Research topic: One Chemistry: Unified and interpretable deep neural networks model for drug discovery
Project description: Statistical modelling in drug design project reveals correlations between chemical compounds' features and their physicochemical and biological endpoints. Though the final models possess excellent statistical characteristics, the reasoning of the models behind their predictions is only limited by the training dataset. Combining different expert modules with specific internal knowledge with subsequent simultaneously retraining on particular problem can support the model's reasoning by linking together knowledge about designing new compounds, their properties, biological responses, and synthetic accessibility. The One-Chemistry model will thus explain why it has picked up a particular drug candidate relating to different areas of chemistry and biology. ESR will implement the complex system for AI drug discovery, with pluggable modules, to design new chemical compounds. The overall method and software will be experimentally validated in ESR16's research project aiming at finding new effective drugs against prostate cancer.
Personal introduction: Early-stage researcher of the Advanced machine learning for Innovative Drug Discovery (AIDD) consortium, focussing on model interpretability and machine learning architectures to combine multiple models.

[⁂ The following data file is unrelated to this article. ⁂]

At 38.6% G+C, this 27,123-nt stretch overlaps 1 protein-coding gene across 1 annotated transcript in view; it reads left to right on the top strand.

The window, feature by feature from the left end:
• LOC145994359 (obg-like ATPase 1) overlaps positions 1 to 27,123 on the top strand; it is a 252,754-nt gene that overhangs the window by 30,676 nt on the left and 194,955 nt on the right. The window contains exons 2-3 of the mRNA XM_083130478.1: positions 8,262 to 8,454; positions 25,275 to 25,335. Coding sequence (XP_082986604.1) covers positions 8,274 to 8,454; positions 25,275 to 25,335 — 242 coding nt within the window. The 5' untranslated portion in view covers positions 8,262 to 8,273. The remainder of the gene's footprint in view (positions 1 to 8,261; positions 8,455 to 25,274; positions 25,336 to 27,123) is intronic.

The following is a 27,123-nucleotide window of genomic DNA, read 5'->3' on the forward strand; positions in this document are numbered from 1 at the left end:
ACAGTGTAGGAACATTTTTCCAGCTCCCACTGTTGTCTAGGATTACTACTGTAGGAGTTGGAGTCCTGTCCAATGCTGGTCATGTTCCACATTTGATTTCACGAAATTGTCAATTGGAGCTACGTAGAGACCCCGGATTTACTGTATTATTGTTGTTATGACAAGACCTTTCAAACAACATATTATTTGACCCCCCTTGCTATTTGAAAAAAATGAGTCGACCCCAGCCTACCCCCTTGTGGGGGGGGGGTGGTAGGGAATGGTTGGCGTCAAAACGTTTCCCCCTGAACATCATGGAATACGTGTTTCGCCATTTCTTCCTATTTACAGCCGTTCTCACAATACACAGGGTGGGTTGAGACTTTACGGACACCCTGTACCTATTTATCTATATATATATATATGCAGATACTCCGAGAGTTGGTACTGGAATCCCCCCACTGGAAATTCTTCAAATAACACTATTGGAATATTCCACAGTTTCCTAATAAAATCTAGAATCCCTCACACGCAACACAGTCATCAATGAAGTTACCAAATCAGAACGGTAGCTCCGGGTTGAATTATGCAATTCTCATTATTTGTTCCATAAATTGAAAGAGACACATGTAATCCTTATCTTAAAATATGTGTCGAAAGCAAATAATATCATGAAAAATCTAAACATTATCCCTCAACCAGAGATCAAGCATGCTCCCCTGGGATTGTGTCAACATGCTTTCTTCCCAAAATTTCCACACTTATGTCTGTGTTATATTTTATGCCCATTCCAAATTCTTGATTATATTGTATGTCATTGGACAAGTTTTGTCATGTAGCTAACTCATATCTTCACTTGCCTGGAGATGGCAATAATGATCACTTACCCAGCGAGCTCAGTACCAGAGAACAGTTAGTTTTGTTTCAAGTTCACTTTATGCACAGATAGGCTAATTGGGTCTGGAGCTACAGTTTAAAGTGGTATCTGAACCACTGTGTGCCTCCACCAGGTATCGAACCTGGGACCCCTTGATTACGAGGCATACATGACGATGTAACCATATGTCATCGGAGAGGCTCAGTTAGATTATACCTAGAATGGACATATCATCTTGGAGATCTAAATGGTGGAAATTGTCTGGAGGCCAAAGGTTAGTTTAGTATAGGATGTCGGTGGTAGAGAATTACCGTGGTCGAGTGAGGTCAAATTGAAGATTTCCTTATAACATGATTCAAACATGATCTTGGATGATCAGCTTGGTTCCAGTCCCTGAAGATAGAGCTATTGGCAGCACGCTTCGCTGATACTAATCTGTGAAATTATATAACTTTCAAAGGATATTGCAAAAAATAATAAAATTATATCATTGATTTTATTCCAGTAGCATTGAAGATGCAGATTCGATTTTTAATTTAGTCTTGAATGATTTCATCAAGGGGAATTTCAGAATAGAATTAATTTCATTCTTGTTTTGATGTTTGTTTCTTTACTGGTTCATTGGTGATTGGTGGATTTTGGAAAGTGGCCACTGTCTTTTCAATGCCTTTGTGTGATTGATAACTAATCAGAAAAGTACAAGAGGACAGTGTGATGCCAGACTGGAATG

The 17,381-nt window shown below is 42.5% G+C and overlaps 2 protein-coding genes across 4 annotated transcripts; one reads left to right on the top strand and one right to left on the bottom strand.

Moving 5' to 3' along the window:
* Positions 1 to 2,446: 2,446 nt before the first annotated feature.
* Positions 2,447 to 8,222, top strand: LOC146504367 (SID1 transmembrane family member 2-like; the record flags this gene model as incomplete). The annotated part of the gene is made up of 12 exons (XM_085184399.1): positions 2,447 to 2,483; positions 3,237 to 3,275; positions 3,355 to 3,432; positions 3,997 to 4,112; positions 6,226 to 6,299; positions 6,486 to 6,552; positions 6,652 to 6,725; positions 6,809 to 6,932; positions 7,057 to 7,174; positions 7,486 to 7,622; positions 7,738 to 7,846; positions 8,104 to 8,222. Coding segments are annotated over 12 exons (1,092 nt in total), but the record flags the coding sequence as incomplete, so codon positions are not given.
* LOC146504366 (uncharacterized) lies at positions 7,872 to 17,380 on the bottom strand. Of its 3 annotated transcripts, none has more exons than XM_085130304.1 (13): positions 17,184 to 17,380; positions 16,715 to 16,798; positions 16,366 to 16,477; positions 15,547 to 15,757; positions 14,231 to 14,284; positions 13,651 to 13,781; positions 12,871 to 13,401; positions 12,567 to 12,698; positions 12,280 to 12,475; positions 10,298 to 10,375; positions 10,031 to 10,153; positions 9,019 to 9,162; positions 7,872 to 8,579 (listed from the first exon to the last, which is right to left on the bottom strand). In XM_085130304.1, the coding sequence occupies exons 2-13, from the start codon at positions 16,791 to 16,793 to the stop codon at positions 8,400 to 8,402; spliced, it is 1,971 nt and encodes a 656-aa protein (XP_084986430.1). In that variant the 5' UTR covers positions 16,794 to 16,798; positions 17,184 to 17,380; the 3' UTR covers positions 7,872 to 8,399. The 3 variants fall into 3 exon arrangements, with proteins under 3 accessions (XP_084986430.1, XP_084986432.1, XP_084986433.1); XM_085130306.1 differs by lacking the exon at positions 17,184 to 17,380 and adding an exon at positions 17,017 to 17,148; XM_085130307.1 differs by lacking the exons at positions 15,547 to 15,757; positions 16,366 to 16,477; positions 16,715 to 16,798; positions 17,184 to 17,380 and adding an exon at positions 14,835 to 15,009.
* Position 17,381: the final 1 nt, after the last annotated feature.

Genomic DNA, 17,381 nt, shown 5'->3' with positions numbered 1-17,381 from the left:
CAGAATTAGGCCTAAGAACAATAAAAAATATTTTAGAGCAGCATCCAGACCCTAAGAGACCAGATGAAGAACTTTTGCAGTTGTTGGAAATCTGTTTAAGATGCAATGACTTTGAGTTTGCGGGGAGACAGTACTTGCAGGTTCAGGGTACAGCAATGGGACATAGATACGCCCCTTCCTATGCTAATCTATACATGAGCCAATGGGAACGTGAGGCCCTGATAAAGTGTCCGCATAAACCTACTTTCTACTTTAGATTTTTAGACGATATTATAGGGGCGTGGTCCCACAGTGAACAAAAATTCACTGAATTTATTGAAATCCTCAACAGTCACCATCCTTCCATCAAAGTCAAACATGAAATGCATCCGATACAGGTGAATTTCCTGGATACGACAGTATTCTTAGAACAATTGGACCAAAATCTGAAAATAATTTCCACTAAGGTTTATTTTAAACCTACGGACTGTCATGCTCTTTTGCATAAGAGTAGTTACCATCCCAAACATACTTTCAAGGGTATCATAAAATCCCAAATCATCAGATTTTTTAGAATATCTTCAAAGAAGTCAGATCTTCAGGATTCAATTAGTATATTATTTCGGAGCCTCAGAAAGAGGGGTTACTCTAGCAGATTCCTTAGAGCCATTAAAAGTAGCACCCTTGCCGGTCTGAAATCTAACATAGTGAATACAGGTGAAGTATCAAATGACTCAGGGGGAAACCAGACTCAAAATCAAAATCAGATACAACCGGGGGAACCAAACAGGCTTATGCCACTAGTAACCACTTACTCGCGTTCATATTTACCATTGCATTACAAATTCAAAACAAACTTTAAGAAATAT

The experience from both the field of pharmaceutical sciences and the machine learning in a research setting during my university internships at the and Leiden Academic Centre for Drug Research (LACDR) and National Institute for Public Health and the Environment of the Netherlands (RIVM) inspired me to apply for the doctoral position in AIDD. My bachelor and master degree in biopharmaceutical science from Leiden University and previous lab research with data from machine learning models allows me to identify how the machine learning models are applied in the field. My experience with machine learning has shown me the promise and the pitfalls of machine learning for drug discovery.
My research is focussed on model interpretability, specifically focussed on making machine learning models more interpretable for lab researchers. Too often, lab researchers are asked to trust machine learning models based on their metrics, rather than their logic. Lab researchers need the chance to apply their molecule-based logic to the predictions made by machine learning models in order to assess the validity of a prediction. My work will aid lab researchers to critically assess specific predictions by analysing the model reasoning in a chemically understandable manner.
Additionally, my research will focus on combining the models from the rest of the consortium into one coherent “One Chemistry” model. Multiple tools exist with similar model reasoning. Combining the reasoning from these models should improve the predictive ability of this combined model. One Chemistry will allow users to predict a variety of tasks ranging from chemical synthesis to biological binding affinity prediction using the combined model reasoning of models created by the AIDD consortium.
Presentations at conferences and meetings:
- Svensson, E., Hartog, P. AIDD Codebase: a Framework for Model Integration, Collaboration and Sharing. AIDD on-line seminar (June 22, 2022)
- Hartog, P., Genheden, S., Tetko, I. Two sides of the same coin: The effect of smiles-based molecular representations on explainability. <Interact> Conference (March 31, 2023)
Helmholtz Munich, Germany, November 1st, 2021 - April 30th, 2023
AstraZeneca AB, Sweden, May 1st , 2023 - October 30th, 2024
Johannes Kepler Universität Linz, Austria , September 11th - October 14th